How do you know when you should pay cash or finance a big purchase in your life? Well, there a couple different ways you can determine what will work best.
You may be thinking if you have the cash then why would you borrow money and pay interest? It turns out it’s not that simple and may even be advantageous to take a loan out!
When to Pay Cash or Finance
Thought Nugget: In the event, you have the cash to buy an expensive item such as an automobile, a piece of property, or even a boat, why would you prefer to borrow funds rather than make the purchase there and then?
Tip: Surprisingly, a majority of the people borrow money more often than not, especially when interest rates are quite favorable.
Logic: Borrowing money at lower interest rates can earn you more on the funds you invest; therefore, in this case, it is cheaper to acquire a loan as compared to paying cash.
Many individuals are convinced that it is crucial to avoid debt at all costs. Maybe you share such thoughts. It could be that you have encountered an enormous debt or you know someone who has, and you have witnessed the distress that accompanies debt.
The opportunity cost of financing
Whether you finance or you pay cash or not for a large purchase, additional costs exist in relation to the asset’s price. In case you finance, the cost is evident: it is the interest that you will pay on the loan.
On the other hand, when you decide to pay cash, an opportunity cost will be incurred in the future investment returns or interest you could earn from retaining that money.
For example: In your savings account, you have $10,000, earning 2% annual percentage yield. For every year, that rate compounds monthly. Therefore, in a record one year, you will earn an interest of $202. Over three decades, you will receive $8,212 in terms of interest. Sounds interesting, right? If you choose to spend the $10,000, you relinquish those profitable earnings.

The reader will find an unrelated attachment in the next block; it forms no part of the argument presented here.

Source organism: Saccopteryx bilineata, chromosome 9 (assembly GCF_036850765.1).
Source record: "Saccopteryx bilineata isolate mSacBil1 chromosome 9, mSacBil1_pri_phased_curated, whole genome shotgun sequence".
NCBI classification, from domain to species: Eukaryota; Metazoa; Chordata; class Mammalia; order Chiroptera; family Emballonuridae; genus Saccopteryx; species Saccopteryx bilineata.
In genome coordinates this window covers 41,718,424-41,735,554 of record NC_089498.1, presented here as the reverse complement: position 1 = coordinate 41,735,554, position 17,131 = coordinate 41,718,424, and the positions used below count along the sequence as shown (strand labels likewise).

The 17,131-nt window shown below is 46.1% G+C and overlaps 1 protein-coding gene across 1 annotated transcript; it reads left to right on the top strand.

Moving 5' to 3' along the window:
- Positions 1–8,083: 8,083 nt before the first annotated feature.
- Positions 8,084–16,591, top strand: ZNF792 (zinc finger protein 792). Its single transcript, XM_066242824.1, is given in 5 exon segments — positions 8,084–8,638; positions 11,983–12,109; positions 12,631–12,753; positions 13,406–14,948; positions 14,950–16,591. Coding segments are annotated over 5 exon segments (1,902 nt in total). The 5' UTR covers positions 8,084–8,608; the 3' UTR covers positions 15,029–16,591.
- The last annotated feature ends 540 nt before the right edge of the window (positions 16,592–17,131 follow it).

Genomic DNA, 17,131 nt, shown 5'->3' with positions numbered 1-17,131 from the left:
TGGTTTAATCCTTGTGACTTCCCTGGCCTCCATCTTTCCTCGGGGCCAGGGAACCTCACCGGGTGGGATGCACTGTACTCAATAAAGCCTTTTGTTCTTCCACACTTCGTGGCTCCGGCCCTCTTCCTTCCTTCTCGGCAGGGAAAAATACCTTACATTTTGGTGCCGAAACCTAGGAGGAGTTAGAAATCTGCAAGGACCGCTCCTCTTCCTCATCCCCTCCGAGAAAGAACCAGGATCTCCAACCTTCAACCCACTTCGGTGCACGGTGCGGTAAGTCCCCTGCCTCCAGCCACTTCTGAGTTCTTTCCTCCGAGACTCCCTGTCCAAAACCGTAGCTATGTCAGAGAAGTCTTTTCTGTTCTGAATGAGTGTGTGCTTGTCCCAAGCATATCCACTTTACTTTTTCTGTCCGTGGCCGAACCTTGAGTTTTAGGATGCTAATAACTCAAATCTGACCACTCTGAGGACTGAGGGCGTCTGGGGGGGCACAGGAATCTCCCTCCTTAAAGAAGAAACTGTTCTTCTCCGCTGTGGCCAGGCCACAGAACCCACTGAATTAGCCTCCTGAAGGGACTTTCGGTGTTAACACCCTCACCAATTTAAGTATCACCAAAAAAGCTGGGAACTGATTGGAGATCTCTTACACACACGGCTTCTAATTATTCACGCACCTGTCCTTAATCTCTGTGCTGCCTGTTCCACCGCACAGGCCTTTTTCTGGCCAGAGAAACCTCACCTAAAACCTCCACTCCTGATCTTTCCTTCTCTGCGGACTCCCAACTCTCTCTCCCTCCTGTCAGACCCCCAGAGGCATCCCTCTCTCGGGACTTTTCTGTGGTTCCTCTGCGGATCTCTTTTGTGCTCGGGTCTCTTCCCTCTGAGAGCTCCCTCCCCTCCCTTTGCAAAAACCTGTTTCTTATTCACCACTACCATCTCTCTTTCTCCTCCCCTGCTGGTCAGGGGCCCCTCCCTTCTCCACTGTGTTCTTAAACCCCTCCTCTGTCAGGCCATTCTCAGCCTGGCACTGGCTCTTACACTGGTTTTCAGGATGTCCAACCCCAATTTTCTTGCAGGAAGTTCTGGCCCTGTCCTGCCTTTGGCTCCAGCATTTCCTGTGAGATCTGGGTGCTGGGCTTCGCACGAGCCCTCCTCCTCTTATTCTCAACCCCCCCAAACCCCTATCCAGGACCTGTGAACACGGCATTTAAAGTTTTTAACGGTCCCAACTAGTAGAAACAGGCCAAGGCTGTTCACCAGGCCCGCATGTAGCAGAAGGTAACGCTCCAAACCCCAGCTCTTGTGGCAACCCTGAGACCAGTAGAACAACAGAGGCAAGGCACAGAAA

As interest rates are increasing by the day, you could even get a much higher harvest on your savings.Things become more interesting when you contemplate the projection of earning a long-term average of 6% to 7% on finances channeled in a steady portfolio of bonds and stocks.
Despite the fact that actual returns are hard to forecast and rely on several aspects, 6% to 7% can be considered a good rule of thumb. Given those returns, the opportunity cost for spending $10,000 significantly rises when you think about the magnitude that compounding will have over the years.
Illustration: Financing an automobile at 2%
Loans for new vehicles are examples of low rates that consumers can incur. At times, these rates are subsidized by the manufacturers to encourage purchases.
Better still, without subsidies, financing for new vehicles is quite low since creditworthy individuals pay them back, and if they default, it’s rather uncomplicated for banks to reclaim the car.
Bonus tip: When considering financing a car, do not borrow from a dealership — reaching an agreement with a salesperson can be quite challenging. Try loan aggregates who can offer you the best rates. They can even assist you in locating individualized loans that suit your needs.
Leave your emotions at the door!
As a human being, your feelings count in decision-making. The decision of when to finance or pay cash can be influenced by logic or feelings. More often than not, emotions can get in our way when we need to make objective choices.
It is usually, in such situations, a matter of either thinking with your head or following your heart. The thought of having a hefty balance in your account can dissuade your capacity to earn a significant amount from it.
It’s totally understandable to keep the money; however, with the discussion on opportunity costs, it is practical to conclude that it is not entirely a smart move. The same applies to individuals who would instead accrue debt than enhance their investments. While that may be a tactical approach, sometimes the figures don’t add up.
From the above discussion, it is pivotal to engage in in-depth assessment before you make the crucial decision of when to pay cash and when to finance. Think smart!